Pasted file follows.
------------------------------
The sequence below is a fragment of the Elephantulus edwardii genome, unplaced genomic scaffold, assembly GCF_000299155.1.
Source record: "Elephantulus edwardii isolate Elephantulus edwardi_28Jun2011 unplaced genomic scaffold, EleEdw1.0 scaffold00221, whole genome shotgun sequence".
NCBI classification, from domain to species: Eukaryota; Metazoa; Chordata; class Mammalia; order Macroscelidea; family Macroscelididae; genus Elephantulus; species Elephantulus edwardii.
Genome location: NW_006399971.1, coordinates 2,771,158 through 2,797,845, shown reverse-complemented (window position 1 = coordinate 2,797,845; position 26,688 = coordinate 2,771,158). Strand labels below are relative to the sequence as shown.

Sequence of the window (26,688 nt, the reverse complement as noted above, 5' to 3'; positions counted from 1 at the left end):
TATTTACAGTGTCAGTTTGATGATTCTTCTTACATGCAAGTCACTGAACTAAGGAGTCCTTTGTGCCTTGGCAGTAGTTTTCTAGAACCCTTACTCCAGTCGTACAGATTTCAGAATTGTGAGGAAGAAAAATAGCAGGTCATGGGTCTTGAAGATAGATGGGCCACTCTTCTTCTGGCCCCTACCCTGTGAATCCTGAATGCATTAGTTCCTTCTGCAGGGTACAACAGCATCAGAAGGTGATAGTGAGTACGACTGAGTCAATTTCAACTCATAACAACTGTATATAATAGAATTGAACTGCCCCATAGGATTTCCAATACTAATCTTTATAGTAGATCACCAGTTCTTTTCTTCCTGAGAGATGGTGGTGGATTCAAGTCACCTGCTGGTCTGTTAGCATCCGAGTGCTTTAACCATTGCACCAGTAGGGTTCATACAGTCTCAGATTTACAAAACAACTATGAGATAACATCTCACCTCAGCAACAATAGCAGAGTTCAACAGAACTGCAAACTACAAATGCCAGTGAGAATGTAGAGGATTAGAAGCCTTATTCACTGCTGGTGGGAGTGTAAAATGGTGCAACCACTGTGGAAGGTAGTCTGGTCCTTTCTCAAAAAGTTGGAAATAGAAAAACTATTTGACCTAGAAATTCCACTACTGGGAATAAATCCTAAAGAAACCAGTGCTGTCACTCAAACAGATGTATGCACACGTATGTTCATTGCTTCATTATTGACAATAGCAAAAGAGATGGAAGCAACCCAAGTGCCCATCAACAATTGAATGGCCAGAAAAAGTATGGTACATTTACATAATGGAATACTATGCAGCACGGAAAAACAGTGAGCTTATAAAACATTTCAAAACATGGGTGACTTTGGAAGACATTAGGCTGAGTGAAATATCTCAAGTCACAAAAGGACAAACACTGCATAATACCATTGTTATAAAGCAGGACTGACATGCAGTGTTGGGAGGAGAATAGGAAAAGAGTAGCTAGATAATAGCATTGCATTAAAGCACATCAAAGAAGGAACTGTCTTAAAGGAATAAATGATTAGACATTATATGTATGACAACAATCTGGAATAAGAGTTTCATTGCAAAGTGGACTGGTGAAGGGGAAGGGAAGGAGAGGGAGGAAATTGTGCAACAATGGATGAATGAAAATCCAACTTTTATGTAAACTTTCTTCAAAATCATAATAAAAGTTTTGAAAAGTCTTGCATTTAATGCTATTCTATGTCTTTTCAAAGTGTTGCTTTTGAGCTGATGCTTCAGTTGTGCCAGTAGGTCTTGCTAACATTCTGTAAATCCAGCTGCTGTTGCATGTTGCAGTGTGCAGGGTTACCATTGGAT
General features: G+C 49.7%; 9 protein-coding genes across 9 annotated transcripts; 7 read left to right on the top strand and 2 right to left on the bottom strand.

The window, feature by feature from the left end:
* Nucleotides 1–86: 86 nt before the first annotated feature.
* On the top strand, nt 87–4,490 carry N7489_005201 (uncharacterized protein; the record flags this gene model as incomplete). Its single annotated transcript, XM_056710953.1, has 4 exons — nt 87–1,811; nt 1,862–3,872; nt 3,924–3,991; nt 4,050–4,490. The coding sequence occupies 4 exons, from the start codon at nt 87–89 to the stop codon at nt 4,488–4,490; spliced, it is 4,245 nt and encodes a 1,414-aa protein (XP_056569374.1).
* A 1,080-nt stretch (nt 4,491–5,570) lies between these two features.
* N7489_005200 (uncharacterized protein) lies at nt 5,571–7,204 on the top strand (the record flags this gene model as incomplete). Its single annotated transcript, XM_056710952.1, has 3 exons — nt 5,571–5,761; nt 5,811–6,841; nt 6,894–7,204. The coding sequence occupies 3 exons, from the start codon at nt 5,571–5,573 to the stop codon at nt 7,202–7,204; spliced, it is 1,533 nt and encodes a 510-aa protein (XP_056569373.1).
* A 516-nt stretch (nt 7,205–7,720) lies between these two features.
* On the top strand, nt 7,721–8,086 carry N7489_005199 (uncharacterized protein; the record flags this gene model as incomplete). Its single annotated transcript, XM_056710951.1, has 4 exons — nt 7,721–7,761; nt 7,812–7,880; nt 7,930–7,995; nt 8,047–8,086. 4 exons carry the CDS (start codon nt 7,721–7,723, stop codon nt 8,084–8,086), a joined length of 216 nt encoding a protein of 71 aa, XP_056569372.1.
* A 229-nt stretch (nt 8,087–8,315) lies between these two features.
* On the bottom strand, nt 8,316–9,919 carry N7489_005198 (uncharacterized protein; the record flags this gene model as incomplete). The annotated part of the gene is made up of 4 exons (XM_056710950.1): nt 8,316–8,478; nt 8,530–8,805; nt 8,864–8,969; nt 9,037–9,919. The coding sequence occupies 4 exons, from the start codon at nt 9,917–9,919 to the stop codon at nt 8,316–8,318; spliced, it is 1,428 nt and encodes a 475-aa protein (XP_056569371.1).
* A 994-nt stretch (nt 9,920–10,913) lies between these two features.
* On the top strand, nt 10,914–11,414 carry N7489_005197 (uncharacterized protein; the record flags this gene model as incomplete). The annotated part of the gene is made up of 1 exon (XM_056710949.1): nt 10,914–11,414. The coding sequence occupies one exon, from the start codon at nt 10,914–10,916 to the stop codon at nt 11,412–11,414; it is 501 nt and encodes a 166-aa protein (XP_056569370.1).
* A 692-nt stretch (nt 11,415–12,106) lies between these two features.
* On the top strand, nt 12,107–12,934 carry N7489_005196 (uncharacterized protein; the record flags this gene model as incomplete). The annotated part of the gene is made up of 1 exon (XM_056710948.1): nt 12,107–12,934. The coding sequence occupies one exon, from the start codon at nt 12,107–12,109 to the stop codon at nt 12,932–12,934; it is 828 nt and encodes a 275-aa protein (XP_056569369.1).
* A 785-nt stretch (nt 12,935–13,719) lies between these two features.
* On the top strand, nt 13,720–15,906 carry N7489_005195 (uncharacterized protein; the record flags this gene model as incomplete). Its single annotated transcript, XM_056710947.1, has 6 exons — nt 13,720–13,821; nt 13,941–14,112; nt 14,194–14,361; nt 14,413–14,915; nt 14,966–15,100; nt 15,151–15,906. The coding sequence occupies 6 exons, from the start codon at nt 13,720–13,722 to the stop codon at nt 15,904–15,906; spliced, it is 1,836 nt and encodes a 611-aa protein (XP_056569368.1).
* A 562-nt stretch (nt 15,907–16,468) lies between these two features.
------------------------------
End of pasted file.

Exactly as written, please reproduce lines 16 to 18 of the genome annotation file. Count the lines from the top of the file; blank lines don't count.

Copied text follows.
* On the bottom strand, nt 8,316–9,919 carry N7489_005198 (uncharacterized protein; the record flags this gene model as incomplete). The annotated part of the gene is made up of 4 exons (XM_056710950.1): nt 8,316–8,478; nt 8,530–8,805; nt 8,864–8,969; nt 9,037–9,919. The coding sequence occupies 4 exons, from the start codon at nt 9,917–9,919 to the stop codon at nt 8,316–8,318; spliced, it is 1,428 nt and encodes a 475-aa protein (XP_056569371.1).
* A 994-nt stretch (nt 9,920–10,913) lies between these two features.
* On the top strand, nt 10,914–11,414 carry N7489_005197 (uncharacterized protein; the record flags this gene model as incomplete). The annotated part of the gene is made up of 1 exon (XM_056710949.1): nt 10,914–11,414. The coding sequence occupies one exon, from the start codon at nt 10,914–10,916 to the stop codon at nt 11,412–11,414; it is 501 nt and encodes a 166-aa protein (XP_056569370.1).